Tuesday, February 2, 2010

You’re going to hate the way you look, I guarantee it!

“Everyone makes mistakes oh yes, they do. Your sister and your brother, and your dad and mother too. Big people, small people, matter of fact, all people, everyone makes mistakes oh yes they do…”

With that catchy little tune from Sesame Street in the late 1960s, I bring the “critical” back to the Palate. Let me tell you a story…

For years, I have been very particular about where I buy my suits. I have always defaulted to “Milton’s” in Chestnut Hill, and I have never, ever, been disappointed in the quality of the suit or the quality of the alterations. In fact, I got my bar mitzvah suit there 31 years ago, and last year, we brought the Junior Palate there to get his bar mitzvah suit as well. I can tell you that JP (Junior Palate) is very particular about his clothes (I have no idea where he gets that from), and we only needed less than 10 minutes to find a great bar mitzvah suit for him, with the help of a great salesman.

It was my error then when I let him convince me on New Year’s Day to take him to “Men’s Wearhouse” (hereinafter “MW”)to get a couple of new shirts. I always prefer to go to Milton’s, even though it is about 20 minutes from home, as opposed to anywhere else. But, we have friends who shop at MW and we decided to give it a chance. I had previously purchased a suit from MW in 1997, from their Solomon Pond Mall location. While the suit was actually quite nice, I did not like the saleswoman, who kept calling me at home trying to get me to come in for their next sale, or a new shirt, or their spring tie collection…etc. David Letterman hasn’t had stalkers like this.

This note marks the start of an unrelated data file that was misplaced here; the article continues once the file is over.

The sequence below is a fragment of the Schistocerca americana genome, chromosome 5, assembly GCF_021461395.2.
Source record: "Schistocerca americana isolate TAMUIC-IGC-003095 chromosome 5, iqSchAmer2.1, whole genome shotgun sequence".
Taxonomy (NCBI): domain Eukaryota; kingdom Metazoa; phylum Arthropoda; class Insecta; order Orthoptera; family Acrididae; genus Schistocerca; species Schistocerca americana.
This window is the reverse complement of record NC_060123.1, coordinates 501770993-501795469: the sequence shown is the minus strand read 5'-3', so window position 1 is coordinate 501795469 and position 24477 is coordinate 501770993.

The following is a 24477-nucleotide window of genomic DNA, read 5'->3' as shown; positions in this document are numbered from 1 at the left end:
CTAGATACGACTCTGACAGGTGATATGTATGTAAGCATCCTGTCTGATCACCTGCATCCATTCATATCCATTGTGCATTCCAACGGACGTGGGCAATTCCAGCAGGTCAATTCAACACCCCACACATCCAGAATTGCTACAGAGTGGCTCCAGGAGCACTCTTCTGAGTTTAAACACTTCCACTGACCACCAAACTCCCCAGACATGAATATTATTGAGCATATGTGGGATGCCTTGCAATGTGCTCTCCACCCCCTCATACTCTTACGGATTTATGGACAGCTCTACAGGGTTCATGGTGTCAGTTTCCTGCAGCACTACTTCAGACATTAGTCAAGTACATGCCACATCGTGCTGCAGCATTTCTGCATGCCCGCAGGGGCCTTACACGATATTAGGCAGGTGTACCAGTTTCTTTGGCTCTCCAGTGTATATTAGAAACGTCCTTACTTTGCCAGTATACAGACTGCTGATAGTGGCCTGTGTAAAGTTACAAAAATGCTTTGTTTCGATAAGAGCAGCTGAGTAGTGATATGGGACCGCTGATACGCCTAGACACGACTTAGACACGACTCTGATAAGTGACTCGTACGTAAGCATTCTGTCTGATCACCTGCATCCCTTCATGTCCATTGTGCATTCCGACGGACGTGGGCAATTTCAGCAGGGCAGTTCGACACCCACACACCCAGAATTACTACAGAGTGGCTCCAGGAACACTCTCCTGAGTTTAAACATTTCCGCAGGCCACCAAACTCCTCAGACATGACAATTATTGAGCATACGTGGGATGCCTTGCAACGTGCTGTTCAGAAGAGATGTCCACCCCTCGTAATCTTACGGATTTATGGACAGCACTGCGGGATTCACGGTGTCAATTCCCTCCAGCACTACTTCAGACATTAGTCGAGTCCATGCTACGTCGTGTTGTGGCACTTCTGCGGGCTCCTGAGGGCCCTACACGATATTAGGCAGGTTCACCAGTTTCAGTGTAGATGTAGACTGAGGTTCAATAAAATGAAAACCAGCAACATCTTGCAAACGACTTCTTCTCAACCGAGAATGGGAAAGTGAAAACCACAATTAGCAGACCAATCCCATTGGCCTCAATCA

In reality, his shopping experience there was fine. The store manager (“Mike”) waited on him, measured him up, and 10 minutes later, we were out of there. Mrs. Palate really liked the shirts and the material, so I thought about going back and seeing what they had for men’s suits, since they were having a buy one, get another for $100 sale. Being someone that has a frequent need for a suit, I figured “why not?”.

I should note here that I am pretty cautious about making any purchase; I analyze and over-analyze the decision until I convince myself it was the right thing to do. I wondered if I was being a traitor to Milton’s, but how could I resist the come-on from George Zimmer and his toupee.

Even though I saw Mike when I returned, he was busy with another customer, and I was “helped” (read “sold a bill of goods”) by “Len”. Len was clearly a guy just burning time while on retirement from his original career, but he certainly had strong opinions about clothes. Since this was a “buy one get one” promotion, I picked out two suits and tried them on. This is where the fun began.